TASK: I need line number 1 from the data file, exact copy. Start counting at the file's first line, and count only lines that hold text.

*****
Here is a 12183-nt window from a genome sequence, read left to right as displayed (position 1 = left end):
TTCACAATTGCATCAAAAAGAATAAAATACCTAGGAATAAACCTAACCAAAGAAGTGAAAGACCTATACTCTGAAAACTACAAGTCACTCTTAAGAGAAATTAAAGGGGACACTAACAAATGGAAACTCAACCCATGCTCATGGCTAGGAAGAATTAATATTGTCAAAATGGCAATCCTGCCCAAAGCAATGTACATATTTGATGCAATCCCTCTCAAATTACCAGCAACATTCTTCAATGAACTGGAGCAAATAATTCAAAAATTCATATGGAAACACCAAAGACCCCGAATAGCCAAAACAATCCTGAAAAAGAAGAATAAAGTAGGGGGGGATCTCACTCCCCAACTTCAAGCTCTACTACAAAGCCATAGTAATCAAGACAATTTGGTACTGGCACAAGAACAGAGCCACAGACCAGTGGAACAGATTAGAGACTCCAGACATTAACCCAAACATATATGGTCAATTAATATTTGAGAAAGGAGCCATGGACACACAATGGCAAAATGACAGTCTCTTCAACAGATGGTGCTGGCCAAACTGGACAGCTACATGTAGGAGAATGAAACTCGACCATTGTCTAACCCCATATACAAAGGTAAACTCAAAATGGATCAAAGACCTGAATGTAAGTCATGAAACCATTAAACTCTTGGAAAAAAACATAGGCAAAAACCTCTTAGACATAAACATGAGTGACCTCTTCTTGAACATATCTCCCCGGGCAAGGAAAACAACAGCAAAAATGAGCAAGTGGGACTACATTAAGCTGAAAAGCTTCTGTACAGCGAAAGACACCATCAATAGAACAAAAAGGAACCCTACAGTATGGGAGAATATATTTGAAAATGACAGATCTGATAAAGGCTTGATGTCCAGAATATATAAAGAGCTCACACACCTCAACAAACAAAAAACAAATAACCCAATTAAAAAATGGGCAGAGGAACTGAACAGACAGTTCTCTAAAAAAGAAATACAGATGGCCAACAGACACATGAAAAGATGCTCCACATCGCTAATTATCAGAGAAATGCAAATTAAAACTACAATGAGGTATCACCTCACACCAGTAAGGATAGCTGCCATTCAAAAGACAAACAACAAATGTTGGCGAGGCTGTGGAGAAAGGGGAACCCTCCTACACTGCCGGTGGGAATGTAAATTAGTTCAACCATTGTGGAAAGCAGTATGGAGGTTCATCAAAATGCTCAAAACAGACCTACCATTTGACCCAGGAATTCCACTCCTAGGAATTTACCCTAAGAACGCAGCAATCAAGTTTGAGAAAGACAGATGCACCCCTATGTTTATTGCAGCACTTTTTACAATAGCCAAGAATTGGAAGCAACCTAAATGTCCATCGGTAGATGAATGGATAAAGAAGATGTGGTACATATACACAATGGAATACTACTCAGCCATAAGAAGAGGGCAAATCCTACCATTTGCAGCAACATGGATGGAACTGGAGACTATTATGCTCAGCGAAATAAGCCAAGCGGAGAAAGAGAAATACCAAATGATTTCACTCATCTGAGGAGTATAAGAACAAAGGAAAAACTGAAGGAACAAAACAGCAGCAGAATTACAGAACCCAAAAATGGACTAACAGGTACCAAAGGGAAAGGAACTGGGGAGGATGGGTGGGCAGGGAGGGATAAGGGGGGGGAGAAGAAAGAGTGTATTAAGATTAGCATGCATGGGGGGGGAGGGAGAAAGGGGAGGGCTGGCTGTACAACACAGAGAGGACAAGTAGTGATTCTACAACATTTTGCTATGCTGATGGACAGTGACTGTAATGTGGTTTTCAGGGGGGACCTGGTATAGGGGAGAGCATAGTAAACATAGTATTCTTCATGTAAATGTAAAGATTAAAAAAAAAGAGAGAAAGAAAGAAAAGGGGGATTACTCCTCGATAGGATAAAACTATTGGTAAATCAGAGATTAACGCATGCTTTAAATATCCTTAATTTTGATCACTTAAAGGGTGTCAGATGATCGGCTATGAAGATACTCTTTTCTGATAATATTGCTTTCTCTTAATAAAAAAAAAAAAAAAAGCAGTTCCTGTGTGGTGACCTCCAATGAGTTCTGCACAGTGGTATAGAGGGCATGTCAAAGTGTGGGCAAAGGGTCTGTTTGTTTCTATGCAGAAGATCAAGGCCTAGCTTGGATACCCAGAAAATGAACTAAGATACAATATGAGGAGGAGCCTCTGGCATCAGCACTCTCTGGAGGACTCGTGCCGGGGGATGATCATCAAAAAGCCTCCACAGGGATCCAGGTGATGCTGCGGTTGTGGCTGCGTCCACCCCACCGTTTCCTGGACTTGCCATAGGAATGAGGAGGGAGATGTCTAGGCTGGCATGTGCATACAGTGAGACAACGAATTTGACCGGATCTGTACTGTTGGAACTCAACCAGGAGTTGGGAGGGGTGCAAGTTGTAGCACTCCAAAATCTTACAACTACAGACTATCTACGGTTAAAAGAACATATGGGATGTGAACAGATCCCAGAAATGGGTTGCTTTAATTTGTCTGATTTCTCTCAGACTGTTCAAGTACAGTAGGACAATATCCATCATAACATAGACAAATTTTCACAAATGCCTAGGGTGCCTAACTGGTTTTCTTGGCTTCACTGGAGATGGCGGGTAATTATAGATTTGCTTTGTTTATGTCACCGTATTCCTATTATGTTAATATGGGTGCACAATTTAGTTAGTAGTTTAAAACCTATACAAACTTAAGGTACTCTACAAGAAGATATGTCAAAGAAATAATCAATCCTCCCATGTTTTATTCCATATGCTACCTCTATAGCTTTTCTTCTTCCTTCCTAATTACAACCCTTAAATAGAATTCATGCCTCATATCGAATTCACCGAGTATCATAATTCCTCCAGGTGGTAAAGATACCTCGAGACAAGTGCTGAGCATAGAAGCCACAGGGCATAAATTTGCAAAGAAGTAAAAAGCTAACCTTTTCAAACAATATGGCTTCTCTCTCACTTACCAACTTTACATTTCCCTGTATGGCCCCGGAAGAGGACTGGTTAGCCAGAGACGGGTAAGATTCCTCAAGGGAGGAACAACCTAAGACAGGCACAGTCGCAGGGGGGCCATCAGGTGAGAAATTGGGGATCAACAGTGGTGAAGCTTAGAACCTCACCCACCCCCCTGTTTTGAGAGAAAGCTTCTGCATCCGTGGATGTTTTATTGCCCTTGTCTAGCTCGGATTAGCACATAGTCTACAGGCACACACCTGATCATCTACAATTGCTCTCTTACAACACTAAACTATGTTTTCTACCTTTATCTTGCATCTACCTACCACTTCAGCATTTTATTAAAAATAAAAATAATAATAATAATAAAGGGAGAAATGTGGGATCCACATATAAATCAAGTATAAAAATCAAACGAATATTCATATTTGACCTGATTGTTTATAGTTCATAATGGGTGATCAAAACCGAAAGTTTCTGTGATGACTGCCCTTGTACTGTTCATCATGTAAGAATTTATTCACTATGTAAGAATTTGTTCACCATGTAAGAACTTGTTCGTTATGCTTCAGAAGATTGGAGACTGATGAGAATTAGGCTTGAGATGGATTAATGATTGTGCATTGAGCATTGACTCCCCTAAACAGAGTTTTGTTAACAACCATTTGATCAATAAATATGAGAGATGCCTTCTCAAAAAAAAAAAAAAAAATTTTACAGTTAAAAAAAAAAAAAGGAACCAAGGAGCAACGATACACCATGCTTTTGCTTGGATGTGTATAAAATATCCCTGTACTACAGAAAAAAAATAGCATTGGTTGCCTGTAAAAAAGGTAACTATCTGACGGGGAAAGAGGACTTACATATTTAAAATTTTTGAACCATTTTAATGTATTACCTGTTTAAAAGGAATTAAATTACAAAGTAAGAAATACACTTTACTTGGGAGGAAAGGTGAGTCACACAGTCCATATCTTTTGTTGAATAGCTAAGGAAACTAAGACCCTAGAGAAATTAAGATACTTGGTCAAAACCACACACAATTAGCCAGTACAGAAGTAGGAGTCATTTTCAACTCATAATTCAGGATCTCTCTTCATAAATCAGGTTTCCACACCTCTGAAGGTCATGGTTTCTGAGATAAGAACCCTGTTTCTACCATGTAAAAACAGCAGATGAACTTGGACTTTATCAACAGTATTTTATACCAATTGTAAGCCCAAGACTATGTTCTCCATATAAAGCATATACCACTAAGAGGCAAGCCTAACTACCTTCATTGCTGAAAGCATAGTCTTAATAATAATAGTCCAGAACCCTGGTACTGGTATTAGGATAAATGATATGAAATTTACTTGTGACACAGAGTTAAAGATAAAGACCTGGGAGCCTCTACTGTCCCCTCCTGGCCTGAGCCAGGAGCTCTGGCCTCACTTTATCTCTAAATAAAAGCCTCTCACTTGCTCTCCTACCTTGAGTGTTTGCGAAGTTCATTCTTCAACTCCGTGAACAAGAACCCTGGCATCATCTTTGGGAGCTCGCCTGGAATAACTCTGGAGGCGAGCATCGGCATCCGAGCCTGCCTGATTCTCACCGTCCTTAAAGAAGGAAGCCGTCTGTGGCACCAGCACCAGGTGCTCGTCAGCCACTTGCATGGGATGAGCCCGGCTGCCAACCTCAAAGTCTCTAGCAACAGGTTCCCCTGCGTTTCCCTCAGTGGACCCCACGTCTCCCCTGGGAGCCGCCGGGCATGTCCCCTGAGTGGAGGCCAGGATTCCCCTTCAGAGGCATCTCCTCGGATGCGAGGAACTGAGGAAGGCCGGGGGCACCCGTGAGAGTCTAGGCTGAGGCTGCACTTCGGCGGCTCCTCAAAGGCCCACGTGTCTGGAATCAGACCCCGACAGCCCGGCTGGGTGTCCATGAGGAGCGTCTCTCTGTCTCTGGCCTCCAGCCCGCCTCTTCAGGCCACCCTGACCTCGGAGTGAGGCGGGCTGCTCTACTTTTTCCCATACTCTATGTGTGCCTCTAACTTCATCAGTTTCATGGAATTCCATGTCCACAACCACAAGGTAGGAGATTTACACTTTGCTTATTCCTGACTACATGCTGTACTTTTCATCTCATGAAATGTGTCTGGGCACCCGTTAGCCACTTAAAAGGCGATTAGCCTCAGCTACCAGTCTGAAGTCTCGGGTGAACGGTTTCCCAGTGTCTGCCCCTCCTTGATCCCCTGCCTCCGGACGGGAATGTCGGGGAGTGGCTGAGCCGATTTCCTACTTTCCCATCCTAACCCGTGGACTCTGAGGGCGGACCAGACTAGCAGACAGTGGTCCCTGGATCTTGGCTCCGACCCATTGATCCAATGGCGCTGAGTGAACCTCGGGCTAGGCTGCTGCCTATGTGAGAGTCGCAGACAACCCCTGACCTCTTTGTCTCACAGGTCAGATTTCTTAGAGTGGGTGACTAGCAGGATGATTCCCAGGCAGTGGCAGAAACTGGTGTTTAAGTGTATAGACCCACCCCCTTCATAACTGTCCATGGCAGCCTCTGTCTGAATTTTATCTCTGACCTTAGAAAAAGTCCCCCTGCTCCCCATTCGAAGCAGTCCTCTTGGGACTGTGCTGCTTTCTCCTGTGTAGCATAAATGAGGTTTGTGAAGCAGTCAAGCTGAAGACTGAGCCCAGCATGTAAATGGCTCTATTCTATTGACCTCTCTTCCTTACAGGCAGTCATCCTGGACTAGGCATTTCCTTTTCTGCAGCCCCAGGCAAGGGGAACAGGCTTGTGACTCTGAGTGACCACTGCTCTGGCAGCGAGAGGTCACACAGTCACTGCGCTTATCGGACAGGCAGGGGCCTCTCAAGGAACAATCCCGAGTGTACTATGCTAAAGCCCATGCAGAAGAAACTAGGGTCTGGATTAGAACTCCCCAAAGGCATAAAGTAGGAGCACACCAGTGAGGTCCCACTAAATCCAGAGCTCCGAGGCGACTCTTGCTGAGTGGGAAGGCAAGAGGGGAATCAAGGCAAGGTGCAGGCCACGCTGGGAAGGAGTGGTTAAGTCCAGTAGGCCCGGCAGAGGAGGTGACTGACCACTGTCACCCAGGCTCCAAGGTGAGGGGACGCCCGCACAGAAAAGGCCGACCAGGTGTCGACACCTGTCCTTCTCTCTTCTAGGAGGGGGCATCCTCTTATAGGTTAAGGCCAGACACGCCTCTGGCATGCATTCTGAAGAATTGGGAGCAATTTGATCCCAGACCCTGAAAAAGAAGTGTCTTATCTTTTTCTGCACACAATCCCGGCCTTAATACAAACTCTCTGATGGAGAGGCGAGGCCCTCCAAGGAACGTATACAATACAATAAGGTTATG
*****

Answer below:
Here is a 12183-nt window from a genome sequence, read left to right as displayed (position 1 = left end):